We drove through the gate and nobody even halted us. Sims nodded and yelled somebody’s name, but I didn’t catch it. Little black birds sat on top of a sign that said, “Twenty-Sixth Marine Regiment.”
Red dust flowed from behind the Mighty-Mite. The breeze in my hair felt weird and I missed my helmet. I started to reach for my rifle, but then I remembered. I put on my soft cover and pulled the bill down tight, but I still felt naked.
I glanced around the inside of the vehicle but only noticed one weapon, a dull black .45 caliber pistol. I yelled into Jake’s ear, “That the only weapon we got?”
He looked at me and frowned. “What?”
I pointed at the .45 and said, “That all we got?”
He smiled and said, “Relax. You aren’t up on that damned plateau now.”
I sat back in my seat and sucked in a deep breath and held it for seven or eight seconds. I closed my eyes and stretched my neck back and tried to relax but all I could think about was gooks popping up on the red-tiled roofs of the buildings we passed. I folded my arms and opened my eyes and looked at all the black metal gates and the Vietnamese words written in bright red on the sides of white-washed buildings. I noted the people as they stared at us.
Sims honked the Mighty-Mite’s horn and waved at everybody he saw—Marines and gooks—like they were all his best friends and there wasn’t a war going on. I kept turning around in my seat, watching the men and women as we sped by. I didn’t want one of them to shoot me in the back.
I put one leg underneath me on the seat so I could move around better and look in all directions.
Sims turned to me and smiled. “Relax, goddamnit. We’re safe.”
A sudden urge to grab his shoulders came over me. I wanted to scream as I shook him, “This is piss-poor, raggedy-ass security, Sims. You want to die young?”
Instead, I crossed my arms and watched the road ahead as the sudden green of jungle closed in on us. Limbs of tall trees hung over the road and the underbrush was a thick dark jade-colored screen. My heart pounded as my chest started to burn. Sims and Jake were talking but I couldn’t understand their words.
We passed rice paddies where old men stood knee-deep in water, hands full of long, thin, green plants. They wore big, flat, yellowed conical hats. They reminded me of long-legged water birds, pond herons or cattle egrets.
On dikes separating the rice paddies, lime-colored plants with big fronds offered great cover for gooks wanting to snipe at the road. I imagined myself lying in the red mud on the other side of one of those dikes, a scope on my rifle. I’d love to take a crack at blowing the top of Sims’ head off, or Jake’s. If I was a gook. I pulled my arms tighter around my chest as I thought, dumb fuckers, nobody wearing helmets or flak jackets.
I closed my eyes again and tried to dream about home. Who was I going to see first when I got there? Leanna? I’d call as soon as I got to LA. I thought about her and me dancing real close to “Norwegian Wood.”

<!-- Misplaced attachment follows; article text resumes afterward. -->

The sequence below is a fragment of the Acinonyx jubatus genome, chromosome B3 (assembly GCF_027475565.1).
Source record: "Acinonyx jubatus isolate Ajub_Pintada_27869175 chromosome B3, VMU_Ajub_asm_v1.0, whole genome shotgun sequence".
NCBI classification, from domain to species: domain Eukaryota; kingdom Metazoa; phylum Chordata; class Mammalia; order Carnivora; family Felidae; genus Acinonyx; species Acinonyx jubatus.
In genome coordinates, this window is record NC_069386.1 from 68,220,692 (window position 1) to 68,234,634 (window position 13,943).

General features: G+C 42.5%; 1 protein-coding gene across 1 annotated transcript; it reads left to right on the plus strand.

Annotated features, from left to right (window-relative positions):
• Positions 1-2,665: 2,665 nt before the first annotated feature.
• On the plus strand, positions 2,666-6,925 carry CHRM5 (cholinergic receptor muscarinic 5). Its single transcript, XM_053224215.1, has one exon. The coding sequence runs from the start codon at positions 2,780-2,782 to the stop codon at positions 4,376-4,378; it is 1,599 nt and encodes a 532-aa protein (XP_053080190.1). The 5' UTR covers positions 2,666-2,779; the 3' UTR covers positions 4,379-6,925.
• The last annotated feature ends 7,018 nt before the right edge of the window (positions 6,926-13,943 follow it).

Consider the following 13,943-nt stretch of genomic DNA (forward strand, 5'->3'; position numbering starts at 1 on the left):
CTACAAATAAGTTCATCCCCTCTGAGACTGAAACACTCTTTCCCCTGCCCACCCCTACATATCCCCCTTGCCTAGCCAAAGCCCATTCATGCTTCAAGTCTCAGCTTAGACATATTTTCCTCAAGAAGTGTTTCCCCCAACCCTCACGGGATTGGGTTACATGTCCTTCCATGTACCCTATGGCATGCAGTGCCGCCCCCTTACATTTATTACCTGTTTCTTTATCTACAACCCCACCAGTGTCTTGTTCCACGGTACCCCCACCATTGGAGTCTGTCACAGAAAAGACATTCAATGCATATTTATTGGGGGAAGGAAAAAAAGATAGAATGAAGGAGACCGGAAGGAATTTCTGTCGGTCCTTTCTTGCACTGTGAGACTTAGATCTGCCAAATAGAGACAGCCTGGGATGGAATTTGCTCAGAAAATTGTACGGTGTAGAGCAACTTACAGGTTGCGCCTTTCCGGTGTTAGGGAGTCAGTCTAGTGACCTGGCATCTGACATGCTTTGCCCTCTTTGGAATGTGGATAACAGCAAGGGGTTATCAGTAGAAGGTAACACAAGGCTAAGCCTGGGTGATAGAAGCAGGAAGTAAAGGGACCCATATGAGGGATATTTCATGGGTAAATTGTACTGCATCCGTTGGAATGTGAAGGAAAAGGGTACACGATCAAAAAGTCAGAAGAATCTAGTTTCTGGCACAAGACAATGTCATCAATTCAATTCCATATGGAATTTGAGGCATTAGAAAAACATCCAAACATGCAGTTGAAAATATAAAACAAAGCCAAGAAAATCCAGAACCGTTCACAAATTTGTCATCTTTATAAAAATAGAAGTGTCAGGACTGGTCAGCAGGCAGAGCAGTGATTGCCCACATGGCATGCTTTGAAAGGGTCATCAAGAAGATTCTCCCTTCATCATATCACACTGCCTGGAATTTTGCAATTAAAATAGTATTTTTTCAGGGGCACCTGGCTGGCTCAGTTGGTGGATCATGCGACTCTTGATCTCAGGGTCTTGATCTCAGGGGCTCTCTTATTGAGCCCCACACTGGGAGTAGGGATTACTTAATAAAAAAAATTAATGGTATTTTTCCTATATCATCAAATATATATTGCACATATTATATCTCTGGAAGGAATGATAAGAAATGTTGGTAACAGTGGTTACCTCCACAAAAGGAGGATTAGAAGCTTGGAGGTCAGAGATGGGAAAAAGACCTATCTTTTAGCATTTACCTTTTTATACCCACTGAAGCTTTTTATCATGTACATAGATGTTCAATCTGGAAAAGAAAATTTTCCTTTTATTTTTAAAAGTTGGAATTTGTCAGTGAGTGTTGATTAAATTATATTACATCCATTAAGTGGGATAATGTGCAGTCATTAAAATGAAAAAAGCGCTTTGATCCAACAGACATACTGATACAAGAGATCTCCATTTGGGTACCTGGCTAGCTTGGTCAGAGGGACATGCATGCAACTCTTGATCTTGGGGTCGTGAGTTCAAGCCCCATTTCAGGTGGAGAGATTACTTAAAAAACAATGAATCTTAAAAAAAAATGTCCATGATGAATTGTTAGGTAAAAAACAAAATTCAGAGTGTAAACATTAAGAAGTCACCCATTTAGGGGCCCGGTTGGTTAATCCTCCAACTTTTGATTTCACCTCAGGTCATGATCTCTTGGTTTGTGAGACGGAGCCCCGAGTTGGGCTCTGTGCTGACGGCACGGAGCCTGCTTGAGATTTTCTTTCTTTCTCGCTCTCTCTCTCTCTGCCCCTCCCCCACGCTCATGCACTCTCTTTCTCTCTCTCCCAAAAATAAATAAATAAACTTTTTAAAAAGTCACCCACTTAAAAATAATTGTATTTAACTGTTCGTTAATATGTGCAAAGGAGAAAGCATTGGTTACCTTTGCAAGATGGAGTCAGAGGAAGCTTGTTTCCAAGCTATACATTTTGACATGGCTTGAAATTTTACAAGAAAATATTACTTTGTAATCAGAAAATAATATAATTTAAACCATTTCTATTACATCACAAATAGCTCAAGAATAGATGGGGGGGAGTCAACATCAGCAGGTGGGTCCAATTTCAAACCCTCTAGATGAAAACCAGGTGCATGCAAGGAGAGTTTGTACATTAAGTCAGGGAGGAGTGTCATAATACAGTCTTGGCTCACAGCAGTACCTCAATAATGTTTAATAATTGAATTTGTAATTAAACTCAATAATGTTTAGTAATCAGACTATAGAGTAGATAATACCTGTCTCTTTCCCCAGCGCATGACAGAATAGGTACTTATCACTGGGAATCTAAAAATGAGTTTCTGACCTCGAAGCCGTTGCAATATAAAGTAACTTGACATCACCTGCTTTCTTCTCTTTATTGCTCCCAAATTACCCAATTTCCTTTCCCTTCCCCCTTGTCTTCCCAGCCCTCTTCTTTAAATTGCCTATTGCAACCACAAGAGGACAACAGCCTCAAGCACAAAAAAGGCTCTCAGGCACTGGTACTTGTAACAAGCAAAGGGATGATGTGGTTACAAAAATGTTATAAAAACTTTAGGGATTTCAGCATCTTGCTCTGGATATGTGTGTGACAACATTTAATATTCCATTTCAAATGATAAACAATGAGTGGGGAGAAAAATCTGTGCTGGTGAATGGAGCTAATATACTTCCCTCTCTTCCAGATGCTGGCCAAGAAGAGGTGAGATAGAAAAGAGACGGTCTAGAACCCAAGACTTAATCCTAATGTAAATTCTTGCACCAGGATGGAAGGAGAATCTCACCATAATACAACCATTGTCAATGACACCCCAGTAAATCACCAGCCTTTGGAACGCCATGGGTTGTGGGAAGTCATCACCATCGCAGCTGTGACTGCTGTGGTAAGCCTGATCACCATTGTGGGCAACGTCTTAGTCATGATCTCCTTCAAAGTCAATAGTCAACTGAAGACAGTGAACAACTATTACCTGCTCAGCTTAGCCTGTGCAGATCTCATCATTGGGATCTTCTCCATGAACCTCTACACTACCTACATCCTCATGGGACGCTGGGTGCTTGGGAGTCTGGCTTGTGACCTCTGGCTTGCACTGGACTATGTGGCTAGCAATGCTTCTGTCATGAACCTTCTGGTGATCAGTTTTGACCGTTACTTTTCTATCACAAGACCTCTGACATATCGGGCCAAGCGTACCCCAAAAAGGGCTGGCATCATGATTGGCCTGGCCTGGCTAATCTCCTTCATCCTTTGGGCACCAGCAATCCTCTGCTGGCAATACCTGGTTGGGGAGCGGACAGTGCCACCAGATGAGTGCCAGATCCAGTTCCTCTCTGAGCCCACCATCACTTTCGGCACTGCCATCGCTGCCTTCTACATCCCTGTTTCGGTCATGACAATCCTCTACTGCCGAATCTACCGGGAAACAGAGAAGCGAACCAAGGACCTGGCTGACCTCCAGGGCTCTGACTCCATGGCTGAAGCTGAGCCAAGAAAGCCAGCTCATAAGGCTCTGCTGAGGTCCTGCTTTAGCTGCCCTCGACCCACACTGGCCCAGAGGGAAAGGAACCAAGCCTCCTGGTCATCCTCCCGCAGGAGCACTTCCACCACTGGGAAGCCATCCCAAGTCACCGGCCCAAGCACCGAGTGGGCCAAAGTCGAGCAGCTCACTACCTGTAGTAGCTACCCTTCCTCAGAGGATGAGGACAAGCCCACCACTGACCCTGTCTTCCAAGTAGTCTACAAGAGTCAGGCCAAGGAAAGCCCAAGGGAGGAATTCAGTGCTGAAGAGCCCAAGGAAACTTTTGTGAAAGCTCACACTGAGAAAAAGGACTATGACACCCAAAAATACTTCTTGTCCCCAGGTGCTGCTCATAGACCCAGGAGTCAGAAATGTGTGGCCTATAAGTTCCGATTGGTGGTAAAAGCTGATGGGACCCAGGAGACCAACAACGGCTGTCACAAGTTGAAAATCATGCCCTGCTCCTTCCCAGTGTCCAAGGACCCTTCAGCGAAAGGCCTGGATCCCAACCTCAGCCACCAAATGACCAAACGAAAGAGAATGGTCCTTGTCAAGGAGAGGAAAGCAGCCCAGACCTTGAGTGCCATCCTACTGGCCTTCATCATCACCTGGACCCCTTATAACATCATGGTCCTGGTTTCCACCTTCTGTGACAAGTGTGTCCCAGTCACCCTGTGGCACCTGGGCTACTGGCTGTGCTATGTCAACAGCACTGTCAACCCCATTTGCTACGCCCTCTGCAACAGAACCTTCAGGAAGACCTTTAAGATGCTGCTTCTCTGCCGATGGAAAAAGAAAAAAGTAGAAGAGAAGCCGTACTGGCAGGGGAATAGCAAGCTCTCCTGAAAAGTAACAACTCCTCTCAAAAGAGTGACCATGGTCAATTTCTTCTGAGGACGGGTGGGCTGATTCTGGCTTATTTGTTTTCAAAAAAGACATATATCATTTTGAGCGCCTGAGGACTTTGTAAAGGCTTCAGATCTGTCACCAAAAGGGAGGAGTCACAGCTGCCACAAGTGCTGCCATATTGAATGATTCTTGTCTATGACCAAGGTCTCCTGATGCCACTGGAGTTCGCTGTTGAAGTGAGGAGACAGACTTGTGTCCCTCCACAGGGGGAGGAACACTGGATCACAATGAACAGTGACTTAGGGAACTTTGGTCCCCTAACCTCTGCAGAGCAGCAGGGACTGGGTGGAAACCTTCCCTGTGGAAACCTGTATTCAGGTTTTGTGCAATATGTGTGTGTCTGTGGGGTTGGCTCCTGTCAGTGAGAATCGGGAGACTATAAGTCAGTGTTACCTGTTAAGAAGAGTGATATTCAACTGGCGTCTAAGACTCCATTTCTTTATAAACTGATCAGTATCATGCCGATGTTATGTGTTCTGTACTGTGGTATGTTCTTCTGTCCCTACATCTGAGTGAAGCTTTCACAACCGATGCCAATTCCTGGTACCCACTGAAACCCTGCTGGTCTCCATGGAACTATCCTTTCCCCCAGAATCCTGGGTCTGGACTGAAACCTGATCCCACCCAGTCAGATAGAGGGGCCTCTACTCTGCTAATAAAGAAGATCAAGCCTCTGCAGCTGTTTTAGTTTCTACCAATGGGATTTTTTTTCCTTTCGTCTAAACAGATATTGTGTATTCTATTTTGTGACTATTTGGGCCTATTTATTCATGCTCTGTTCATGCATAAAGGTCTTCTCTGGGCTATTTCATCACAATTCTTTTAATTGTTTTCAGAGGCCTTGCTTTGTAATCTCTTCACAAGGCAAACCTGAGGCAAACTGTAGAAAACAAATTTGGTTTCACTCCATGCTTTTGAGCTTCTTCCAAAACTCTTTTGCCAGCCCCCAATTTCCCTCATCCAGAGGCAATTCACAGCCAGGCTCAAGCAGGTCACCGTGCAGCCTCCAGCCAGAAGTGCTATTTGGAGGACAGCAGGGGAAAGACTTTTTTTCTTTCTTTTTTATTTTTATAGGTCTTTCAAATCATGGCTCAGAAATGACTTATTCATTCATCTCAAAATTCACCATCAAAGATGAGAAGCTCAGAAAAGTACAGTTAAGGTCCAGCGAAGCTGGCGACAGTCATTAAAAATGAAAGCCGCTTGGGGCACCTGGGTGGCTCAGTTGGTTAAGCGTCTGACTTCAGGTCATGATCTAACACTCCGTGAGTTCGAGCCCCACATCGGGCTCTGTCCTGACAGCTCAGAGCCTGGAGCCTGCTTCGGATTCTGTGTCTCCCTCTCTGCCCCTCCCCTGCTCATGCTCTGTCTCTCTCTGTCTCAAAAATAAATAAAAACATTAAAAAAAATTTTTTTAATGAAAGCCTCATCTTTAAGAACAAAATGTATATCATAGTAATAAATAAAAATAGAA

Again I tried to remember. She told me she worked da-da-da-da and started to laugh. I told her I didn’t da-da-da to sleep in the bath.
I tried imagining me and my other friends, too, listening to Beatles albums—the new ones I knew must have come out—but images of Luke-the-gook popping out from behind the trunk of an ancient tree kept invading my head, jumbling with my friends. My neck felt like huge fingers pinched into the flesh around my spine, constricting the movement of my head and shoulders.
Suddenly the Mighty-Mite slowed. I opened my eyes as we approached a small ville located on the left side of the road. Tall trees shaded what looked like a whole series of white-washed old French style buildings with red tiles on the roofs. On the right sat rice paddies that looked like they reached all the way to the mountains along the Laotian border. Between the rice paddies and the ville was a three-roll concertina wire barrier backed by sandbagged fighting positions with slit trenches behind that. I shuddered as I thought about Luke coming across those flats in the misty night, in a steady monsoon drizzle.
Sims turned the vehicle down a shaded dirt street. White-washed houses with outbuildings stood on both sides of the road. We passed a small Catholic church with a small white cross on top. About three buildings down and across the street we stopped in front of an old building with rusty bars over the windows. A healthy grove of tall thin trees surrounded a reed-covered veranda.
I recognized the ville as one of those places where marines lived right beside the locals and tried to keep Luke from coming in and taking over. A Civic Action Platoon or something like that. I didn’t like the look of it, the way it sat isolated, surrounded by rice paddies, miles from Phu Bai and no towers or a strong defense system.
Out in the paddies people worked. I relaxed and thought, hell, they aren’t going to attack this place while it’s still light. I thought this even as I realized that all those men and women out there were probably Luke-the-gook as soon as the sun went down.
I grabbed Jake’s shoulder and said, “What’s the name of this place?”
Sims told me but it was all gook to me and besides I was already wondering what it would be like serving with a Civic Action Platoon in this place.
Ten or twelve marines weren’t going to stop Luke if he wanted to come inside.
Sims and Jake got out of the Mighty-Mite and Sims ordered, “Let’s get our beer.”
They walked over to an outdoor seating area under the reed-covered veranda. Cheap wooden chairs and tables were scattered randomly on a raised wooden deck. I followed them as I kept swiveling my head around, checking the perimeter. I searched for a place to hide, maybe a shed or a house. I sat in a chair with my back against a low white-washed wall.